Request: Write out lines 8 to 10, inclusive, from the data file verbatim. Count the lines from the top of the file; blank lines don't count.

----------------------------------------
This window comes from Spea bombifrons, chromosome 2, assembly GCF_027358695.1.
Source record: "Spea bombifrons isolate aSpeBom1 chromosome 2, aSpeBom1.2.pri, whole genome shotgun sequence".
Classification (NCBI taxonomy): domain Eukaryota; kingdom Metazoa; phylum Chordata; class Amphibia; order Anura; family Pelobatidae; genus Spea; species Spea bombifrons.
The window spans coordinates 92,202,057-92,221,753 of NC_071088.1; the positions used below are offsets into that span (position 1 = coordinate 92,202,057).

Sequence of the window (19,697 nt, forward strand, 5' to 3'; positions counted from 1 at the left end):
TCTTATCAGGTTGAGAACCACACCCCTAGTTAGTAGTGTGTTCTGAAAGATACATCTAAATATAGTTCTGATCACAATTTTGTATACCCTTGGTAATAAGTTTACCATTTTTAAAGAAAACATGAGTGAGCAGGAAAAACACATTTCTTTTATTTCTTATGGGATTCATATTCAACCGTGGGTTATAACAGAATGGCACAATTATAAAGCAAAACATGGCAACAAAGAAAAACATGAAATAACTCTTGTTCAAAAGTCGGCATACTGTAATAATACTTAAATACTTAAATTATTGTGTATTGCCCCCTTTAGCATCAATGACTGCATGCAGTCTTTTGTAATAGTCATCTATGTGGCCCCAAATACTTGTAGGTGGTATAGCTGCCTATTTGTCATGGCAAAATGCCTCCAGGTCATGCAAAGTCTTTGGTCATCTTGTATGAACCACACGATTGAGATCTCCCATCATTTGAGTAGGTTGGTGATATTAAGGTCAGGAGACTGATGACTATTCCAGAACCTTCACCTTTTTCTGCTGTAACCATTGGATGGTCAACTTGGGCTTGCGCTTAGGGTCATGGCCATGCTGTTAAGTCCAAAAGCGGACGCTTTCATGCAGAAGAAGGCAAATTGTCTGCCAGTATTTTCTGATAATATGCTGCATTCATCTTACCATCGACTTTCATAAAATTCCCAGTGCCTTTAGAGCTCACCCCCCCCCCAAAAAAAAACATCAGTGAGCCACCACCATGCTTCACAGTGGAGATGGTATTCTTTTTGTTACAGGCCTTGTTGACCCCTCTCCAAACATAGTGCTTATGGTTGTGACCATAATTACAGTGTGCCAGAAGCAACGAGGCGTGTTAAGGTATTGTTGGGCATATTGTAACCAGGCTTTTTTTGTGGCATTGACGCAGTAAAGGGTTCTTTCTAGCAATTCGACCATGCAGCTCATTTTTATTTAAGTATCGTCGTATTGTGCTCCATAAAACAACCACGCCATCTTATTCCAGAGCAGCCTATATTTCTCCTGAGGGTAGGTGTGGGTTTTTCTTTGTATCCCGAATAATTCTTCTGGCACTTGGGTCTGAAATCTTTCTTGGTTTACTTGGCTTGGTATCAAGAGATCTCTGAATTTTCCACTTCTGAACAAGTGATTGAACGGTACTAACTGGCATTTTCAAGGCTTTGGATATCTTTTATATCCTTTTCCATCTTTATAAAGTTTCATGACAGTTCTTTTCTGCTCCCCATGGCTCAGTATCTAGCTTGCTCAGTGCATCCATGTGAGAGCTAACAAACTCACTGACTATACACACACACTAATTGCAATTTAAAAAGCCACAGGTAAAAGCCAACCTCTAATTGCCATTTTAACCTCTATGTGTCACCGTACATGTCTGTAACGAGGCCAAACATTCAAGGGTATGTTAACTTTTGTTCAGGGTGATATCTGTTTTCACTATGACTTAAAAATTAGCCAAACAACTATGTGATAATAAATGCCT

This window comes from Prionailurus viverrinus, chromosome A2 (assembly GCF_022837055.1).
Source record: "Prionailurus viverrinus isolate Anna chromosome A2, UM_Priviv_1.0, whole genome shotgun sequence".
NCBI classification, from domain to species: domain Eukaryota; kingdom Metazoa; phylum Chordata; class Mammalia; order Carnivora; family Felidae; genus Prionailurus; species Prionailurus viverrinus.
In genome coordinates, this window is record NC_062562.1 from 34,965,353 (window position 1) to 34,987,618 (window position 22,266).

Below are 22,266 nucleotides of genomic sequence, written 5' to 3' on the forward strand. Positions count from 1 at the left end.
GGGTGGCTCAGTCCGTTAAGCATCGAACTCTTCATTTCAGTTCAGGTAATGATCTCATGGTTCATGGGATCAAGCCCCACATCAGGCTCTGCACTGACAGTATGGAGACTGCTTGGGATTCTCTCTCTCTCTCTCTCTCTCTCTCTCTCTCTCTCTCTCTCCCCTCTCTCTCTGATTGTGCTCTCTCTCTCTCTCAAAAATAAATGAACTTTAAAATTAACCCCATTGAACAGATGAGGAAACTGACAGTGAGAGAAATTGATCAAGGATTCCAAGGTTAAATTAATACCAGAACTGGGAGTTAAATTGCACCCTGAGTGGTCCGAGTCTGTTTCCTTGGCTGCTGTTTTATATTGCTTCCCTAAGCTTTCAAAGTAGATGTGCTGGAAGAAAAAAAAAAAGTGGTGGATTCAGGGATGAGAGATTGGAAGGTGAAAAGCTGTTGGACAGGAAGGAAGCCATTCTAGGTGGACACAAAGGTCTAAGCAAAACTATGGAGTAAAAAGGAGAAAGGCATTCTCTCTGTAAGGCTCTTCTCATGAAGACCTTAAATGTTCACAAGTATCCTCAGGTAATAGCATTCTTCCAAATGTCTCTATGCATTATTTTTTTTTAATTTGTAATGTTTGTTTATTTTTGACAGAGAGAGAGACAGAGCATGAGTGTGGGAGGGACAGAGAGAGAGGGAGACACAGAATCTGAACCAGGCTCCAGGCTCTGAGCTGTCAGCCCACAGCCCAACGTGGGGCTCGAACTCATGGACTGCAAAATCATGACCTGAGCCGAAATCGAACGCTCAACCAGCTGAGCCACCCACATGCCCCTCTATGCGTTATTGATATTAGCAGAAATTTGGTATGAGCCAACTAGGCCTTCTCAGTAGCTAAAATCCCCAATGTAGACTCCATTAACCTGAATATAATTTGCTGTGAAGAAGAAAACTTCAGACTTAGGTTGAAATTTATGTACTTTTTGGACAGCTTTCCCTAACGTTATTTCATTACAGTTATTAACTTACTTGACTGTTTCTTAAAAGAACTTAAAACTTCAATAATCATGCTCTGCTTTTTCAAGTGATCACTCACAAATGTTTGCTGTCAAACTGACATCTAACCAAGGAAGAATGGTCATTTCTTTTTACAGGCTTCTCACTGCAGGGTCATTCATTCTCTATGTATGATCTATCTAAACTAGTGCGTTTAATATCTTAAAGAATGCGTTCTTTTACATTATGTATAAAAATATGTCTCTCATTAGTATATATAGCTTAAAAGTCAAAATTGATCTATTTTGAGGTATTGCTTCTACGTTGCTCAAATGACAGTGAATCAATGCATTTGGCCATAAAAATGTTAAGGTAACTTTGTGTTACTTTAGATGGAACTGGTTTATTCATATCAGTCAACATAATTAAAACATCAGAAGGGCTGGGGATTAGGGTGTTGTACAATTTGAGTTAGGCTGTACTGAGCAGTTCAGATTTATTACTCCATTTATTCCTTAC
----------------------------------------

Source record: "Prionailurus viverrinus isolate Anna chromosome A2, UM_Priviv_1.0, whole genome shotgun sequence".
NCBI classification, from domain to species: domain Eukaryota; kingdom Metazoa; phylum Chordata; class Mammalia; order Carnivora; family Felidae; genus Prionailurus; species Prionailurus viverrinus.
In genome coordinates, this window is record NC_062562.1 from 34,965,353 (window position 1) to 34,987,618 (window position 22,266).